Gov. J.B. Pritzker said Tuesday that he was told several people appeared to laugh when Illinois' legal representatives said in court that lifting the state's stay-at-home order would result in more deaths from the coronavirus, calling the suit itself "extraordinarily irresponsible."
Pritzker appeared on "TODAY" to discuss the state's response to the coronavirus outbreak as well as a judge's ruling on Monday that granted a state representative a temporary restraining order exempting that lawmaker from Illinois' stay-at-home order.
State Rep. Darren Bailey, a Republican from Xenia, Illinois, filed the suit last week claiming Pritzker exceeded his authority and violated the civil rights of the state’s residents. Pritzker on Thursday extended his stay-at-home order through May 30, with more than 45,000 coronavirus cases and nearly 2,000 deaths statewide as of Monday.
"First of all, the suit itself was extraordinarily irresponsible," Pritzker said Tuesday on "TODAY." "This state representative was looking to gain some celebrity for himself. He took it to a local court, a local elected judge and got the ruling that I think he knew he was going to get in that local courtroom."
"There were 90 people, I'm told, who were in that courtroom," he continued. "Some of those people, all of whom seemed to be associated with that state rep., they even seemed to have laughed when our attorney general's representatives talked about the fact that people will die if we lift this stay-at-home order. It's abominable, it's disgusting frankly. But we're immediately appealing this."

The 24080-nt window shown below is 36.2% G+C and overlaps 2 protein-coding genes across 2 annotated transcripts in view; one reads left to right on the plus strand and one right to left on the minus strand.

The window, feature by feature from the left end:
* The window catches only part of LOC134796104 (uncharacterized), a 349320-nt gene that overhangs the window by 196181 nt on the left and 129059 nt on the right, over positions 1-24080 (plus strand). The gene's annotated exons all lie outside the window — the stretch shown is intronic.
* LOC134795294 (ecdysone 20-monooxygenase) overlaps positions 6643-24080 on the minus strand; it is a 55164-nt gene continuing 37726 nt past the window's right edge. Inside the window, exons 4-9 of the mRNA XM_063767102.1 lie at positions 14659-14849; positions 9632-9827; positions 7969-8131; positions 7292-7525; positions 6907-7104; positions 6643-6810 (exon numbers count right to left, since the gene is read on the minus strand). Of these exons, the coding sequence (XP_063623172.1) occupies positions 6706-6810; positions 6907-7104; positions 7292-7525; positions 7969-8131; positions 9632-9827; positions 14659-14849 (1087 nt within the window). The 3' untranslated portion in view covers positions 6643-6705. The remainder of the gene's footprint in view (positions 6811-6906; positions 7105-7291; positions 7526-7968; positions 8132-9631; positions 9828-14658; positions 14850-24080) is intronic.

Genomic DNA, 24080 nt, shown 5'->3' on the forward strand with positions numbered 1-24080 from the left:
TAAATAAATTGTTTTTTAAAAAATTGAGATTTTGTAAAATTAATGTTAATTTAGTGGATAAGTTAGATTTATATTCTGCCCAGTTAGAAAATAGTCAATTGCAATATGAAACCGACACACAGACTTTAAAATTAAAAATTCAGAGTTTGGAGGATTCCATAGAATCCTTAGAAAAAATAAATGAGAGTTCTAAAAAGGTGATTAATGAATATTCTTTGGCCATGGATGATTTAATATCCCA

"It only applies to this one individual, this state representative who filed his suit, so we believe we'll be able to get it overturned but it's extraordinarily irresponsible and it sends exactly the wrong message," Pritzker added.
"We are just now beginning to overcome our challenges with regard to COVID-19. We're reaching a peaking time period; I'm hoping we'll be able to move down the other side of it in the state of Illinois but it doesn't happen if you remove all the restrictions and everybody goes about their business. The projections are that thousands and thousands of people will die and many tens of thousands will get sick if we remove the stay-at-home [order] now."
Another hearing in the case is scheduled for next week.
Also on "TODAY," Pritzker said he had spoken with the White House about the need for supplies for testing for the coronavirus, saying officials committed to sending the state about 20,000 testing swabs per day. He also reiterated his support for a gradual reopening of the state based on the federal government's recommendation to begin reopening in phases following 14 days of decreasing numbers of hospitalizations for the deadly virus.
"Right now, we're still rising in hospitalizations so it's not the time for us to remove restrictions," Pritzker said.